Current European range.

Bulgaria has the largest jackal population in Europe, which went through a 33–fold increase in range from the early sixties to mid-eighties. Factors aiding this increase include the replacement of natural forests with dense scrub, an increase in animal carcasses from state game farms, reductions in wolf populations and the abandonment of poisoning campaigns. In the early 1990s, it was estimated that up to 5000 jackals populated Bulgaria. The population increased in 1994, and appears to have stabilised.[14]

In Greece, golden jackals are the rarest of the three wild extant canids there, having disappeared from Central and Western Greece and are now limited to discontinuous, isolated population clusters in Peloponnese, Phocis, Samos Island, Halkidiki and North-eastern Greece. Currently, the largest population cluster is located in Nestos, north-eastern Greece. Although listed as "vulnerable" in the Red Data Book for Greek Vertebrates, the species has neither been officially declared as a game species nor as a protected one.[15]

Jackal populations have been increasing in Serbia since the late 1970s, and occur mainly in north-eastern Serbia and lower Srem. Jackals are especially common near Negotin and Bela Palanka, where during the 1990s, about 500 specimens were shot.[14] In Croatia, a 2007 survey reported 19 jackal packs in the north-western part of Ravni kotari and two on Vir Island.[16] Golden jackals are listed as a protected species in Slovenia, where they were first spotted in 1952 and have also established permanent territories there.[17] In 2005, a probably vagrant female was accidentally shot near Gornji Grad in the Upper Savinja Valley, Northern Slovenia.[5] In 2009, two territorial groups of golden jackal were recorded in the Ljubljana Marshes area, Central Slovenia. It seems that the species continues to expand towards Central Europe.[17] Jackal populations in Albania however are on the verge of extinction with possible occurrence in only three lowland wetland locations along the Adriatic Sea.[14]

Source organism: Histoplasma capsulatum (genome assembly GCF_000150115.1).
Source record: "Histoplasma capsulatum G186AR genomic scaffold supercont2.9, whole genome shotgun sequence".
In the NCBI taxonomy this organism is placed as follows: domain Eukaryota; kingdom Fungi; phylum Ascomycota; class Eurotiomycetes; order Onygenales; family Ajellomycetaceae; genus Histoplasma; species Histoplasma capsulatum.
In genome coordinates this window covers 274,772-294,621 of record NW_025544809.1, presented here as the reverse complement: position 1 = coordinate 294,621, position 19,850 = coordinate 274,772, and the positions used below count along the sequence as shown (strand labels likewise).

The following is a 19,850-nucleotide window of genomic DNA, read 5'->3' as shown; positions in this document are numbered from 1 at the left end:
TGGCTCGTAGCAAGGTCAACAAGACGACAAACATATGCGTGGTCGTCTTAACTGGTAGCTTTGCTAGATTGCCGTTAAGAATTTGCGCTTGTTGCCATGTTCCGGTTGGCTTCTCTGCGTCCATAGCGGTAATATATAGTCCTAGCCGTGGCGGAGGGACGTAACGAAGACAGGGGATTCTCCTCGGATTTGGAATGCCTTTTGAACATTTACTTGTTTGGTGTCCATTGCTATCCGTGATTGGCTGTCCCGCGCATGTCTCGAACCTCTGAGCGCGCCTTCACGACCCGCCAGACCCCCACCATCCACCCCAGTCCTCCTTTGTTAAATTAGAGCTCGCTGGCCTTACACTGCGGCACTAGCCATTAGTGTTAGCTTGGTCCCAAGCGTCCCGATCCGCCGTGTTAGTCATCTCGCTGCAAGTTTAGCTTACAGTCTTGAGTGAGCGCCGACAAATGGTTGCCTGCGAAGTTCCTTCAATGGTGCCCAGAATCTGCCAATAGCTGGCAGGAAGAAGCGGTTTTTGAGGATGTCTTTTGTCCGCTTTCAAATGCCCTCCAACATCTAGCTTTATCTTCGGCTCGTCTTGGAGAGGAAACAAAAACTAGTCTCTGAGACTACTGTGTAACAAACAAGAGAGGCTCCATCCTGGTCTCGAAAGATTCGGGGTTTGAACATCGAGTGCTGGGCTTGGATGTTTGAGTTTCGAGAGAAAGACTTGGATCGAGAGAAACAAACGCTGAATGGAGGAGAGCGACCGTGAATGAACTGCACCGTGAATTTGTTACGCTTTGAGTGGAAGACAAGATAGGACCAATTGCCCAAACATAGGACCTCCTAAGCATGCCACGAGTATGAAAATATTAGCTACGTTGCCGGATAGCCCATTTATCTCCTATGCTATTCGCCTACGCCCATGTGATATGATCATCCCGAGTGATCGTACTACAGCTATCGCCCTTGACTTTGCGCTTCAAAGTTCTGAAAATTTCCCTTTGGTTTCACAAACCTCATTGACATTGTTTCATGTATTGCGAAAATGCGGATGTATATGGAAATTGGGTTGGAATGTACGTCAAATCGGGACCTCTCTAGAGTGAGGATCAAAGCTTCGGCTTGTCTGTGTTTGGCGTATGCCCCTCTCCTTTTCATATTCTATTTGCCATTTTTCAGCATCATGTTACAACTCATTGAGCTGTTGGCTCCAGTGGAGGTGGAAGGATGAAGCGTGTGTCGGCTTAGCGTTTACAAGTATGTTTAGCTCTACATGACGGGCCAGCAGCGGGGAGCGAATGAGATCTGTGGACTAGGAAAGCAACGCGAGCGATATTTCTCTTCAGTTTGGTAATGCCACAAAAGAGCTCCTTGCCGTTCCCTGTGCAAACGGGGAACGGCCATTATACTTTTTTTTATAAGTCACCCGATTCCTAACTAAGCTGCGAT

Golden jackal near Biebrza river valley in north-eastern Poland

In Hungary, where they are sometimes called "reed wolves",[3] golden jackals had disappeared in the 1950s through hunting and habitat destruction, only to return in the late 1970s, with the first breeding pairs being detected near the southern border in Transdanubia, then between the River Danube and Tisza. Golden jackals have increased greatly in number year by year, with some estimates indicating that they now outnumber red foxes. The sighting of a jackal near the Austrian border in the summer of 2007 indicated that they have spread throughout the country.[18][19]

In Italy the species is found in the wild in Friuli Venezia Giulia, Veneto and Trentino-Alto Adige/Südtirol. In the High Adriatic Hinterland, its distribution has been recently updated by Lapini et al. (2009).[20] In 1984 Canis aureus had reached the Province of Belluno, in 1985 a pack reproduced near Udine (this group was eliminated in 1987), a road-killed jackal was collected in Veneto in 1992, and their presence was then confirmed in the Province of Gorizia and in the hinterland of the Gulf of Trieste. In these cases, the specimens were usually roaming male subadults, though a family-group was discovered in Agordino in 1994.[21] A young dead female was discovered on 10 December 2009 in Carnia, indicating that the species' range has continued to expand. Moreover, in the late summer of 2009, the species was also signalled in Trentino-Alto Adige/Südtirol, where it has likely reached the Puster Valley.[22] The Italian branch of WWF estimates that jackal numbers in Italy may be underestimated.[21] The golden jackal is a protected animal in Italy.[22]

A dead adult was found close to the road near Podolí (Uherské Hradiště District) in the Czech Republic, on 19 March 2006.[23]

Recently, an isolated population was confirmed in western Estonia, much further north than their common range. Whether they are an introduced population or a natural migration is yet unknown.[24] In Estonia, it has been classified as an invasive species, and subject to extermination campaigns. However, by 2014 the population has grown in Läänemaa, Estonia and because there is no proof whether jackals came to Estonia by natural migration or not, it has not been a subject to full extermination, as so far there is no proof of its harmful effect on local fauna [25]